In his early work, Turner used colours popular with an earlier generation of artists: low-toned, muted colours such as cool greys, browns, blues and greens. His pencil sketches were usually finely-executed with careful attention to architectural detail. At times he used watercolour a bit like oil paint, with densely layered washes and dramatic contrasts between light and dark.

His early tours took him right across Britain. He studied landscapes as diverse as Yorkshire and the Lake District, the Midlands, the Isle of Wight, Bristol, Oxford and the mountains of Wales and Scotland.

Joseph Mallord William Turner, 'A Fisherman's Cottage and a Boat Pulled Up under a Low Cliff at Briton Ferry' 1795-6

Joseph Mallord William Turner
A Fisherman's Cottage and a Boat Pulled Up under a Low Cliff at Briton Ferry 1795-6
Pencil and watercolour on paper
support: 275 x 340 mm
Accepted by the nation as part of the Turner Bequest 1856

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Joseph Mallord William Turner, 'Christ Church, Oxford, from the River' ?1799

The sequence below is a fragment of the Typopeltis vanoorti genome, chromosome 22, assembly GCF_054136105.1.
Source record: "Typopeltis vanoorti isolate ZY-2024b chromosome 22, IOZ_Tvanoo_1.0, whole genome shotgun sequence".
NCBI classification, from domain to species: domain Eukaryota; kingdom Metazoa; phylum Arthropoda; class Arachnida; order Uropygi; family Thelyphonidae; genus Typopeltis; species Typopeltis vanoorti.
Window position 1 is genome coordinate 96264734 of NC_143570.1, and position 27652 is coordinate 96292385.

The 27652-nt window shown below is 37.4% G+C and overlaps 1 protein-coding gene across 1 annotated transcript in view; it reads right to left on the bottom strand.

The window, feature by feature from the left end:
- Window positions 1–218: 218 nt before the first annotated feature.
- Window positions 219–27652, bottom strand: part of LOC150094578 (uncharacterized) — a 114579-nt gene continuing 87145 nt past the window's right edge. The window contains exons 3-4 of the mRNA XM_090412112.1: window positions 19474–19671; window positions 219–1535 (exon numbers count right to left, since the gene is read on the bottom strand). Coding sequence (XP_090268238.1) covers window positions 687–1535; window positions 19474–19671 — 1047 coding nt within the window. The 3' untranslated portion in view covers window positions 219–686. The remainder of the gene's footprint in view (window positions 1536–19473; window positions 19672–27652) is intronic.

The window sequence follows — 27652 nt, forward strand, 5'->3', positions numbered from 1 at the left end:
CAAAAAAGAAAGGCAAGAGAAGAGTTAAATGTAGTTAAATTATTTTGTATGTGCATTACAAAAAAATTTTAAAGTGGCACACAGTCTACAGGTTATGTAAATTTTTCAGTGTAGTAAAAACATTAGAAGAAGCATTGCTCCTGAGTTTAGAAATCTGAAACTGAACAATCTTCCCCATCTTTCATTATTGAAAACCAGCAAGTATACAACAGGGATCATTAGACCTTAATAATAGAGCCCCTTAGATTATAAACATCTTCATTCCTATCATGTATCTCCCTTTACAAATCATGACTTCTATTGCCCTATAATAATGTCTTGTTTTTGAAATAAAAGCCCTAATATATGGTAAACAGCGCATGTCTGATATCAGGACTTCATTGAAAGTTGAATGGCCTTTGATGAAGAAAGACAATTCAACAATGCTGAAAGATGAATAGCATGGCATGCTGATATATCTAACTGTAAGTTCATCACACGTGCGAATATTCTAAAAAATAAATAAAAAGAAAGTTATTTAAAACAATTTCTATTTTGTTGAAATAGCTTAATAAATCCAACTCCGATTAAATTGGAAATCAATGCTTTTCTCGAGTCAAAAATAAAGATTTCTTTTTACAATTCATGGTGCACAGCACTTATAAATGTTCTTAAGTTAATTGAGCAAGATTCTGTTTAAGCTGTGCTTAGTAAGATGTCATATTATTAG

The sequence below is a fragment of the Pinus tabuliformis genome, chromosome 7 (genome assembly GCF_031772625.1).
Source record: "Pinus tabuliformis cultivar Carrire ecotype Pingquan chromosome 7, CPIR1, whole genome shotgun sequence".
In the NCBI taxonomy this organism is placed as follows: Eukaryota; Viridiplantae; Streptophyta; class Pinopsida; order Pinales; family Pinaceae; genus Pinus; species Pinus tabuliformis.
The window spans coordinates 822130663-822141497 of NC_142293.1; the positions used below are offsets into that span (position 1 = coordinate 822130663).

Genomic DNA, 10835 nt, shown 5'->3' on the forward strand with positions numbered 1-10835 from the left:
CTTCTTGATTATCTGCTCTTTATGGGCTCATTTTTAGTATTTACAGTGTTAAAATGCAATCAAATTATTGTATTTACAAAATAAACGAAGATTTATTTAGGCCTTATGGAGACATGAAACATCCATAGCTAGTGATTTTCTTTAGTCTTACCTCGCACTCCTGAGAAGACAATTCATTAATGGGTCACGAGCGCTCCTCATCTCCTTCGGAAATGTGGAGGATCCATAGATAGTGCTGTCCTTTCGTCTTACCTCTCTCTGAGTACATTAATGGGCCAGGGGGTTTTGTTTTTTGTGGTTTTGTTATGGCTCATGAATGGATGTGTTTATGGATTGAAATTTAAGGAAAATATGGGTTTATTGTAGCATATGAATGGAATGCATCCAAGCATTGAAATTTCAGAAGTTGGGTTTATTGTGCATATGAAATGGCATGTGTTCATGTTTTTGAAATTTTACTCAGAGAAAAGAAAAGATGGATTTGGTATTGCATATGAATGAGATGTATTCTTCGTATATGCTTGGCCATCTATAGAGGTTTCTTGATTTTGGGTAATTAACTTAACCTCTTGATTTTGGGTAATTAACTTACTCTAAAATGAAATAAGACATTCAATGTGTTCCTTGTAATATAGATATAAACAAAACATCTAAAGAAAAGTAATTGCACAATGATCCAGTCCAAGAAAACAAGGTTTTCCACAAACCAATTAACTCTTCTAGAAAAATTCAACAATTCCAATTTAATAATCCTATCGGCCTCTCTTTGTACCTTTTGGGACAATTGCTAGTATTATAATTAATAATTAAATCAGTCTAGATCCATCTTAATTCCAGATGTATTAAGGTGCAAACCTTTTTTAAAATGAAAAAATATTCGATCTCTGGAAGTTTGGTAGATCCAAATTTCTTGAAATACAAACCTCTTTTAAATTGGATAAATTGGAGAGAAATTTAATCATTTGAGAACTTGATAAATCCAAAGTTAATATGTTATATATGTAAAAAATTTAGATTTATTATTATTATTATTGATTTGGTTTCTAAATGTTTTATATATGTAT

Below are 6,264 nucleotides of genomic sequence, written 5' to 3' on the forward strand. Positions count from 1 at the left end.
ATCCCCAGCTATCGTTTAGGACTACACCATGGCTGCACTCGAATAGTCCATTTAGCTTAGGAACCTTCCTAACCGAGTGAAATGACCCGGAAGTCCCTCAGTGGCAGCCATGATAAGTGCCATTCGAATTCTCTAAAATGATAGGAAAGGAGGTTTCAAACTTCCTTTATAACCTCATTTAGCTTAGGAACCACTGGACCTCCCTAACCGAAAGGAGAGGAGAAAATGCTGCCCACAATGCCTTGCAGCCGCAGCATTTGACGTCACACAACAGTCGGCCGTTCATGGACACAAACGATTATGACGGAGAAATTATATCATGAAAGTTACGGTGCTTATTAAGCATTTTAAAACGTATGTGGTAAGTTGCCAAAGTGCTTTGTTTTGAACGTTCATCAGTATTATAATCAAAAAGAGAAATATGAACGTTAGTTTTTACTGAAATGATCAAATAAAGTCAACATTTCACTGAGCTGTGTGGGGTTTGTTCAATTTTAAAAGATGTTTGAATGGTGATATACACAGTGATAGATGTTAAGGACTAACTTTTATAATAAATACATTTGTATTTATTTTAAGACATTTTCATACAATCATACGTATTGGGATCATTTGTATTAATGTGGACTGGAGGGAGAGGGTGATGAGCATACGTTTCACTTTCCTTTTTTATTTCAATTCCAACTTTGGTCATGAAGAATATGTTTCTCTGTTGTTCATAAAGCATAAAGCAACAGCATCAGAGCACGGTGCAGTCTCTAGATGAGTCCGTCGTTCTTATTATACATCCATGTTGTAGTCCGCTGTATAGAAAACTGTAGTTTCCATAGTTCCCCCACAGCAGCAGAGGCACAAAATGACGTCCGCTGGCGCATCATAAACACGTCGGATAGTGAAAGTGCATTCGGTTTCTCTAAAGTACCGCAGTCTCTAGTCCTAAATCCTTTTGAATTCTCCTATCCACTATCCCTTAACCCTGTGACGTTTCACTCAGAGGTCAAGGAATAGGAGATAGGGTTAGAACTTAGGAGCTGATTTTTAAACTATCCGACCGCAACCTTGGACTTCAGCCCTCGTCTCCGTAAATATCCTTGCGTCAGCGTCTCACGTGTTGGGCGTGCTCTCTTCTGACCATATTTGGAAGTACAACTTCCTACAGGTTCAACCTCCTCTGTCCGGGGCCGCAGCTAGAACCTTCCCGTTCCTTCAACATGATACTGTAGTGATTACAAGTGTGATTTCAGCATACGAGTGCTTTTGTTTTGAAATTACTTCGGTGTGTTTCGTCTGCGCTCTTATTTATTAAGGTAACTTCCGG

Joseph Mallord William Turner
Christ Church, Oxford, from the River ?1799
Pencil and watercolour on paper
support: 264 x 412 mm
Accepted by the nation as part of the Turner Bequest 1856

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Joseph Mallord William Turner, 'A Mountain Stream: ?Head of Derwentwater' ?1797

Joseph Mallord William Turner
A Mountain Stream: ?Head of Derwentwater ?1797
Gouache, pencil and watercolour on paper
support: 537 x 379 mm
Accepted by the nation as part of the Turner Bequest 1856

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Joseph Mallord William Turner, 'Shipping in a Gorge on the River Wye' 1798

Joseph Mallord William Turner
Shipping in a Gorge on the River Wye 1798
Pencil and watercolour on paper
support: 277 x 455 mm
Accepted by the nation as part of the Turner Bequest 1856

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